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President Joe Biden has issued dozens of executive orders in his first two weeks in the White House, and while his conservative critics have expressed anger toward the frequency of the practice, an overwhelming majority of Americans are supportive of the actions Biden has taken since assuming office.
According to data compiled by FiveThirtyEight.com, Biden has broad support for his early moves as president. More than four-in-five Americans (83 percent) agree with him when it comes to his banning workplace discrimination on the basis of sexual identity or gender equality, for example. An executive order placing a governmentwide focus on racial equality also has wide support, with 77 percent of Americans backing it.
Biden also has backing when it comes to his approach on the coronavirus pandemic, with 75 percent of poll respondents saying they back his order requiring masks on federal property. Sixty-eight percent also support his executive action that extends the moratorium on student loan repayments, while 65 percent said they agree with his moves to restart the Deferred Action for Childhood Arrivals (DACA) program, which temporarily allows many young immigrants to continue living and work in the U.S. without the threat of deportation.
Biden also has majority support when it comes to rolling back some of President Donald Trump’s policies, including 53 percent who say they are happy with his order ending new wall construction on the U.S.-Mexico border.
While these programs and initiatives have the backing of most Americans, several progressive groups and leaders are calling on Biden to do even more, noting that some of his orders need more substance to them.
Rep. Rashida Tlaib (D-Michigan) sent a tweet directly addressing the president, complimenting Biden’s initial days of issuing executive orders and thanking him for his actions but also requesting support for her legislative efforts to address drinking water.
“Can you take a look at my and [Rep. Debbie Dingell’s (D-Michigan)] Water is a Human Right Act? Access to PPE is important, but access to water is critical,” Tlaib said on January 21, after Biden had issued a number of orders addressing COVID-19.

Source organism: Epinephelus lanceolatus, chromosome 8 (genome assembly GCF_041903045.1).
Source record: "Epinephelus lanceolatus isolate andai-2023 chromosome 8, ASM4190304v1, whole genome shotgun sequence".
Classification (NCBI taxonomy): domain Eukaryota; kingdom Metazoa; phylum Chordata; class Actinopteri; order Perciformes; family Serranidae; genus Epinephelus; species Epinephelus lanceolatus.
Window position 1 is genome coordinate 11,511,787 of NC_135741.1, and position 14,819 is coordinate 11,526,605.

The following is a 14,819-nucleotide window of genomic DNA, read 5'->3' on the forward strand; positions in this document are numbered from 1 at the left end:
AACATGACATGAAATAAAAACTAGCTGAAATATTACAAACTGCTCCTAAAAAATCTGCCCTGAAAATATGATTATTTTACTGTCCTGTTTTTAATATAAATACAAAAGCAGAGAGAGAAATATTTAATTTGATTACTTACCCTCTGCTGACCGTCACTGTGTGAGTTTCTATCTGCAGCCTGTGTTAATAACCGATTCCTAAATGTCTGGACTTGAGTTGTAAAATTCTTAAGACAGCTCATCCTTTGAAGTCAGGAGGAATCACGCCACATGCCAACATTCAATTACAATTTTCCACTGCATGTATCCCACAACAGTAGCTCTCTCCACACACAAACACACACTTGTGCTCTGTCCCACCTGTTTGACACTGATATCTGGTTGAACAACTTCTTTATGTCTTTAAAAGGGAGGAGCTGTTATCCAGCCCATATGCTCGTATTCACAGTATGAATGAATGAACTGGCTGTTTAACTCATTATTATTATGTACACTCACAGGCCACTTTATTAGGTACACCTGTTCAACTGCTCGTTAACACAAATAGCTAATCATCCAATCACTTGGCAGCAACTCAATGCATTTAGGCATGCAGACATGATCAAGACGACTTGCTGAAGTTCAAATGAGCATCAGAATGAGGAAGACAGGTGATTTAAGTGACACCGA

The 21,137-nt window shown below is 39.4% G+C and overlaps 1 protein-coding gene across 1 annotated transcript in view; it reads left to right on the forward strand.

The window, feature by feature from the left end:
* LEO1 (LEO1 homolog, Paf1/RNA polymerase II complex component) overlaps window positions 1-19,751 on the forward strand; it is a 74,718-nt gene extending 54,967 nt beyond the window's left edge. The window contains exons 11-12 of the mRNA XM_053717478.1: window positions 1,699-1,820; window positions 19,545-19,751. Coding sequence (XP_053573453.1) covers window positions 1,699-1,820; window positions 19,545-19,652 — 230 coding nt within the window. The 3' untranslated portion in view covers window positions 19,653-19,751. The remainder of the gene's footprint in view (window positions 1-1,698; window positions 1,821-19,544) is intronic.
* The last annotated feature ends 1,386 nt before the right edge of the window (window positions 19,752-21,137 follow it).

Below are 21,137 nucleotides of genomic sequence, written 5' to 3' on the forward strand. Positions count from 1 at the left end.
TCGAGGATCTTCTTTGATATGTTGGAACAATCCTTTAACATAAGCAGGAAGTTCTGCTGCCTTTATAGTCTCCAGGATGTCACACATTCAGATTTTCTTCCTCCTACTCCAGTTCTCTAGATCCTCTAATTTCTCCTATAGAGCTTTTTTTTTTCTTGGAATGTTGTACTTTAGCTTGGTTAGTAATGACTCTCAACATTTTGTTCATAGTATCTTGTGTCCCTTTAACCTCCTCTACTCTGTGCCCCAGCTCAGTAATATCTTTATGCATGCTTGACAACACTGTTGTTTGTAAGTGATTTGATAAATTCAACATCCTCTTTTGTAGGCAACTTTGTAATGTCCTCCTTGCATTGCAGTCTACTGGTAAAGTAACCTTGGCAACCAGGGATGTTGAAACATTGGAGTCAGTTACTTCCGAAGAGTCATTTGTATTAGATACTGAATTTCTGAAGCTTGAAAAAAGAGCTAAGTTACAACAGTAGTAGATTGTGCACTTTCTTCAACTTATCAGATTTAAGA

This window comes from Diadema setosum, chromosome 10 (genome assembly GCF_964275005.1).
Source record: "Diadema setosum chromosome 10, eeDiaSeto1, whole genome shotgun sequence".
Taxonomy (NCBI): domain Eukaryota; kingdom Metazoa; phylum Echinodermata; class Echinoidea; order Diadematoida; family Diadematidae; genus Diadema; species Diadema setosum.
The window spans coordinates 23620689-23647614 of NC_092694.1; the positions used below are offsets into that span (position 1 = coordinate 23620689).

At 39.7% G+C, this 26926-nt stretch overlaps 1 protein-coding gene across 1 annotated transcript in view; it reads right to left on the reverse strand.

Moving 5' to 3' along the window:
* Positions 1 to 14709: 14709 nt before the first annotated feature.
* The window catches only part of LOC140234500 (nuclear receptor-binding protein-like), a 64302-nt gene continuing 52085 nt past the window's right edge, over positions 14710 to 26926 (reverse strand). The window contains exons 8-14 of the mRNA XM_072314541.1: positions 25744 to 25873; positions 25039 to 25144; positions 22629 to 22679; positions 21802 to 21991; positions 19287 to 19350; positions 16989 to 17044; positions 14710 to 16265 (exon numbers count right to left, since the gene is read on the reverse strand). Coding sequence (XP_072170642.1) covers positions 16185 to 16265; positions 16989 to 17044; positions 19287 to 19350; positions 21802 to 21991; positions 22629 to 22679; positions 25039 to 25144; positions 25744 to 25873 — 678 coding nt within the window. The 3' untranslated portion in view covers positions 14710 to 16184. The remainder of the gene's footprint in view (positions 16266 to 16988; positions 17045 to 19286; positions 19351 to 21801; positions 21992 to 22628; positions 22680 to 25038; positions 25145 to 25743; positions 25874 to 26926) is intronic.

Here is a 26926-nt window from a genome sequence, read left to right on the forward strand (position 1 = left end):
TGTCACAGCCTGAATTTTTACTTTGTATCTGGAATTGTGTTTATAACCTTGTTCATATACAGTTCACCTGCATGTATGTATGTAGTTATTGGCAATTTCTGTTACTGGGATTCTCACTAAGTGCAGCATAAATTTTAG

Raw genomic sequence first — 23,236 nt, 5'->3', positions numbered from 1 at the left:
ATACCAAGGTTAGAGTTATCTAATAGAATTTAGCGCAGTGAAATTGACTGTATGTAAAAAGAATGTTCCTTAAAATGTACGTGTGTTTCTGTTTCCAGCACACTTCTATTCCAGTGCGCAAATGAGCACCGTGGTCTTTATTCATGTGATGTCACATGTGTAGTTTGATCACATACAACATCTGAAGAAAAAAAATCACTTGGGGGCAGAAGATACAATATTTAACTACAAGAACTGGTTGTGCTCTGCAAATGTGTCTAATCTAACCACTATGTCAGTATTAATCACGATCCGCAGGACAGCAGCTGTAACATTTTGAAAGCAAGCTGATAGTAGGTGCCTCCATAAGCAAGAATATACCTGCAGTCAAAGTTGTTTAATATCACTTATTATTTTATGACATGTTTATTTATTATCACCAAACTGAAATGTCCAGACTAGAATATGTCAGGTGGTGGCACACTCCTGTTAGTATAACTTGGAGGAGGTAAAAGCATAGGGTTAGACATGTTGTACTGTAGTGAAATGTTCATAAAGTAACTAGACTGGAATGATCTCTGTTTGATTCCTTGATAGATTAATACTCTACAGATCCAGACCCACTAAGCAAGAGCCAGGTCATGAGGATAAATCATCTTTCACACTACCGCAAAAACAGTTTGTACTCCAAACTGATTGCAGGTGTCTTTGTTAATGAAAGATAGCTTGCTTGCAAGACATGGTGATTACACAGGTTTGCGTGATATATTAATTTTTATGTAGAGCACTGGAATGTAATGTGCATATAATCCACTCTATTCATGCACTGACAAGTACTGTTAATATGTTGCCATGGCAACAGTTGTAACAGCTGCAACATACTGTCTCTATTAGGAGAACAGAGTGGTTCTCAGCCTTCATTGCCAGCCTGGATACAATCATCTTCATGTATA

Jonathan McNicholes, chair of Students United, a group that represents students at Minnesota’s seven state universities, also recently addressed the need for more action from Biden regarding loan forgiveness.
“It’s really impacting my generation. You’re having a bunch of 20- to 30-year-olds coming into the economy with $50,000 worth of debt. They can’t focus on buying a house. They can’t focus on making moves across the country,” McNicholes said last month.
Melanie Campbell, head of the Black Women’s Roundtable, also called on Biden (and other lawmakers) to do more to address racism in the U.S.
“We plan to engage this administration and to engage Congress,” Campbell said last week. “Black people didn’t just help the Biden-Harris ticket win for our health. I’m not waiting on announcements, I’m engaging. Maybe we’ll give them a week or two to settle in, but we are not sitting around waiting.”
Lydia Pelot-Hobbs, an assistant professor of geography and African American and Africana studies at the University of Kentucky, who focuses on mass incarceration, also took aim at Biden’s recent executive order aimed at phasing out the incarceration of federal inmates in private prisons. In an op-ed for Truthout last month, Pelot-Hobbs criticized the order for its limited impact.
“Biden’s executive order impacts a small segment of the current carceral state. His order not only applies exclusively to the federal Bureau of Prisons — which makes up slightly more than 8 percent of the current U.S. penal population — but just 9 percent of the people incarcerated under the Bureau of Prisons are held in a private prison,” Pelot-Hobbs wrote. “Rather than addressing the whole of the Bureau of Prisons under his purview, Biden’s order covers only 11 prisons, which incarcerate a total of 14,000 people.”
Biden has signed more than 40 executive orders since he was inaugurated on January 20, more than any other modern president has issued in their first days in office. Press Secretary Jen Psaki last week said that the administration would make attempts at bipartisanship in the days ahead, working with both “Democrats and Republicans to get packages through to help bring relief to the American public” amid the coronavirus pandemic but also promised that the president would push ahead when necessary.
“We’re just eager to move things forward as quickly as we can,” Psaki added.
While Biden’s executive orders have shifted policy in a more positive direction compared to the previous administration, Jeff Cohen, co-founder and policy advisor for progressive organization RootsAction, told Newsweek that the new administration must take bolder action to prevent Republicans from retaking Congress in next year’s midterms.
“I’m seeing too much hesitation,” Cohen said to Newsweek. “If they don’t deliver amid these multiple crises, then Republicans will storm back into power in 2022.”
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